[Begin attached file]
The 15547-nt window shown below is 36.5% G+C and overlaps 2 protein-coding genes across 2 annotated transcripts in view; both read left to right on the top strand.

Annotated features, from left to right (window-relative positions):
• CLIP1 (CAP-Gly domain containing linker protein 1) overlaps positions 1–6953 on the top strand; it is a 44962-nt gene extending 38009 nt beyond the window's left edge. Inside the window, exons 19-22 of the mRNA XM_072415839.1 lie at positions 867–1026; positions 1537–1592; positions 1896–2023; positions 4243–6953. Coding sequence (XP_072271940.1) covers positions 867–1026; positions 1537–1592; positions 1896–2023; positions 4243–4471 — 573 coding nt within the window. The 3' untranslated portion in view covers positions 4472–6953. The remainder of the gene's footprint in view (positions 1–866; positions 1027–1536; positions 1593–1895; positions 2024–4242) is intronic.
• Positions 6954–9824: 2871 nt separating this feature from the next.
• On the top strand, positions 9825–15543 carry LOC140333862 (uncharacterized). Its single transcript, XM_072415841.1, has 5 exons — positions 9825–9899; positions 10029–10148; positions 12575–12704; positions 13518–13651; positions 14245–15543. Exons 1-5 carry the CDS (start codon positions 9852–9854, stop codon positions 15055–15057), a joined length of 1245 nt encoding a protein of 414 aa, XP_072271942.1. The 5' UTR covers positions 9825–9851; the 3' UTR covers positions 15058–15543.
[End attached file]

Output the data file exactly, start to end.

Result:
The 15547-nt window shown below is 36.5% G+C and overlaps 2 protein-coding genes across 2 annotated transcripts in view; both read left to right on the top strand.

Annotated features, from left to right (window-relative positions):
• CLIP1 (CAP-Gly domain containing linker protein 1) overlaps positions 1–6953 on the top strand; it is a 44962-nt gene extending 38009 nt beyond the window's left edge. Inside the window, exons 19-22 of the mRNA XM_072415839.1 lie at positions 867–1026; positions 1537–1592; positions 1896–2023; positions 4243–6953. Coding sequence (XP_072271940.1) covers positions 867–1026; positions 1537–1592; positions 1896–2023; positions 4243–4471 — 573 coding nt within the window. The 3' untranslated portion in view covers positions 4472–6953. The remainder of the gene's footprint in view (positions 1–866; positions 1027–1536; positions 1593–1895; positions 2024–4242) is intronic.
• Positions 6954–9824: 2871 nt separating this feature from the next.
• On the top strand, positions 9825–15543 carry LOC140333862 (uncharacterized). Its single transcript, XM_072415841.1, has 5 exons — positions 9825–9899; positions 10029–10148; positions 12575–12704; positions 13518–13651; positions 14245–15543. Exons 1-5 carry the CDS (start codon positions 9852–9854, stop codon positions 15055–15057), a joined length of 1245 nt encoding a protein of 414 aa, XP_072271942.1. The 5' UTR covers positions 9825–9851; the 3' UTR covers positions 15058–15543.